There has always been a problem in the Catholic Church with bad priests or people who have a serious interest in very bad sins. This is to be expected- if the Church is a hospital for all sinners, founded by Christ Himself to touch every race of man, and the whole world is to be gathered into her, then it is only inevitable to conclude that she would see all problems that the human race has, no matter how awful it might be, and if she did not see such a horrible problem, that such a problem would not exist because of the expanse, nature, and mission of the Church. The fact that many other sects will proclaim they do not have “so-and-so” a problem is proof that sect is not directly founded by Christ, since it means it does not reach to the whole world.
This is also not to say that sin is good. Rather, it is to say that they lack the completion of expanse to the human race, and to that, also the ability to conclusively provide an antidote to problems. Remember that seventeen centuries ago, it was normal- as in three-quarters of the Church -denied Jesus’ divinity. However, this never changed dogma or doctrine- as it cannot -and eventually, the truth prevailed. A parallel can be drawn between this situation and the proliferation of sodomy, where while most Christians and arguably people in the Church (especially in the western world) support that sin which cries out to Heaven for vengeance and wrath, the dogma and doctrine, no matter what any pope, cardinal, bishop, priest, or group says, can change the Church’s condemnation of this sin or the antidote to it as evidenced throughout doctrine, time, and history. And just like with the Arian monstrosity, eventually the current situation will pass and be defeated. This was not promised to other churches, and indeed, they may initially seem stronger, but always cave.
For example, a recent AP report found that there is a lot of division, and possibly another coming split ahead, in the Southern Baptists over this issue.
Divisions over race, politics, gender and LGBTQ issues are roiling America’s largest Protestant denomination, the Southern Baptist Convention, ahead of a meeting of its executive committee next week.
On the agenda are two items reflecting those divisions: A recommendation that a church in Kennesaw, Georgia, be ousted from the SBC because it accepted LGBTQ people into its congregation, contravening Southern Baptist doctrine; and a report by an executive committee task force criticizing the widely respected leader of the SBC’s public policy arm, the Rev. Russell Moore. Among the grievances against Moore: His outspoken criticism of Donald Trump during Trump’s 2016 election campaign and his presidency.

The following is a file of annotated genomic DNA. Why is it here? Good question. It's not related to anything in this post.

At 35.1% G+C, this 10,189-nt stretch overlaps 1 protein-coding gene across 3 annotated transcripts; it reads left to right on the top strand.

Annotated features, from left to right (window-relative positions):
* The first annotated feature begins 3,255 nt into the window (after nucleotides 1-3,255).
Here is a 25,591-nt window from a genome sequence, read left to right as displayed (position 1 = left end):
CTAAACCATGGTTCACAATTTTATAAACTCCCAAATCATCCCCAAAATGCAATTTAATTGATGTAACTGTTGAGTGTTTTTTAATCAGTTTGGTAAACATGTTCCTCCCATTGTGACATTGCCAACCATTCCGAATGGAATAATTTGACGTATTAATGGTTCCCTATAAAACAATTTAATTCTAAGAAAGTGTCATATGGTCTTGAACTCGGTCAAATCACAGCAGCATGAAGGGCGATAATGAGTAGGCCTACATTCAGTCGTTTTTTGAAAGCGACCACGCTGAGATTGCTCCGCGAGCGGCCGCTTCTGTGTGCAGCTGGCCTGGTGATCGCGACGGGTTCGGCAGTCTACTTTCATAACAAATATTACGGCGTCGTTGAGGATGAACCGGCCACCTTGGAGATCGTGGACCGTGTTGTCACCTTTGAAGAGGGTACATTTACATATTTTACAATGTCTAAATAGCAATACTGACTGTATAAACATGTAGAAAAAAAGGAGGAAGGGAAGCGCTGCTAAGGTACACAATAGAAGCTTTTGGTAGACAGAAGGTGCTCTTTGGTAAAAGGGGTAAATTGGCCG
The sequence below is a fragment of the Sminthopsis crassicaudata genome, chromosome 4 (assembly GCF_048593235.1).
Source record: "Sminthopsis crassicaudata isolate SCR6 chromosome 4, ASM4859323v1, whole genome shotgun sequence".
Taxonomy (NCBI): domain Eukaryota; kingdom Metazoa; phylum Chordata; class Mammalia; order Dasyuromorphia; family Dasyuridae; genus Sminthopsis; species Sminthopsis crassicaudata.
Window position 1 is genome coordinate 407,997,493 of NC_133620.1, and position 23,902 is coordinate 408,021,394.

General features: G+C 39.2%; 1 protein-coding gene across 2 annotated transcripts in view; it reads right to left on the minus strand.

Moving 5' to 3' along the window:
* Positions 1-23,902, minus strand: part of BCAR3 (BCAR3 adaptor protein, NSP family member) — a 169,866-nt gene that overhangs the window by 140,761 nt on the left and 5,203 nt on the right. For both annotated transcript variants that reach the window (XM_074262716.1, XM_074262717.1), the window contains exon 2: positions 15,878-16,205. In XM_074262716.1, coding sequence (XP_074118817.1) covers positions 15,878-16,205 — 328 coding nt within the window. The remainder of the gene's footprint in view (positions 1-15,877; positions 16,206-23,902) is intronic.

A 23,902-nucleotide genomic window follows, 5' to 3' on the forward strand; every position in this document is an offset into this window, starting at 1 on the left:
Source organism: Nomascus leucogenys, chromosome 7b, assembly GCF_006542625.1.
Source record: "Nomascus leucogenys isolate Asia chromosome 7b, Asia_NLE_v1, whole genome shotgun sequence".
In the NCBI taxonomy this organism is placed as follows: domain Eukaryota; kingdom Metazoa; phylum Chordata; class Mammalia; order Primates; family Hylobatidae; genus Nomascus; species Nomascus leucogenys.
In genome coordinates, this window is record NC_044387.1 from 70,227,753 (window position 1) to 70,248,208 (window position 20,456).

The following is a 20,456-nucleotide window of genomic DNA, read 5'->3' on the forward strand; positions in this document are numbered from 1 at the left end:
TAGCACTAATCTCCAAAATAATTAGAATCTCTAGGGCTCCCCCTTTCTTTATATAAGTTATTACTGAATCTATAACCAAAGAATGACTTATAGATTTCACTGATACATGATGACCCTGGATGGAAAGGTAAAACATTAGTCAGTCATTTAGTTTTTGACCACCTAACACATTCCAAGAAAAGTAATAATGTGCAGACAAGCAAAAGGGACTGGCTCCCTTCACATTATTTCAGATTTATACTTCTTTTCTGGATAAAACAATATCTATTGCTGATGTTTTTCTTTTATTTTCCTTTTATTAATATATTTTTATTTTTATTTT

Towne View began welcoming LGBTQ worshippers in October 2019 after a same-sex couple with three adopted children asked Conrad if they could attend, a decision he defends as the right thing to do.
“The alternative would have been to say, ‘We’re probably not ready for this,’ but I couldn’t do that,” said Conrad, pastor there since 1994.
Conrad has the option of appealing an expulsion, but he’s making plans to affiliate at least temporarily with the Cooperative Baptist Fellowship, which allows its churches to set their own policies regarding LGBTQ inclusion.
Conrad says about 30% of his congregation — which now numbers about 125 — left his church over the issue, forcing some budget cutbacks, including a pay cut for Conrad.
“But we have had overwhelmingly positive feedback from the community,” he said. “Letters, emails, Facebook messages, phone calls — people telling their own story of rejection by their church and how grateful they’d be to find a place where they’re welcome.”
The most recent disfellowship of an SBC church occurred a year ago when the executive committee ousted Ranchland Heights Baptist Church of Midland, Texas, because it employed a registered sex offender as pastor.
In 2019 the SBC leadership pledged strong action on sex abuse after news reports that hundreds of clergy and staff had been accused of misconduct over the previous 20 years. But critics remain dissatisfied. (source)
It will be important to watch, as it has already been growing for a while, a trend of American Christianity fracturing on the LGBT issue, because most support it, and at this point, being a ‘good American’ in many ways means supporting this sin, which is in direct opposition to not merely “traditional morality”, but morality in the objective sense, as moral truth are not bound to time or place, but are absolute principles that do not chance since they come from God, and He does not change.
This is a major reason why Christianity will continue to decline. Because as long as truth is linked to national sentiment or personal interpretation outside of objective morality, it will eventually fall to cultural norms. Likewise, it is also a reason why those who continue to reject these evil eventually will likely find themselves persecuted by the greater society.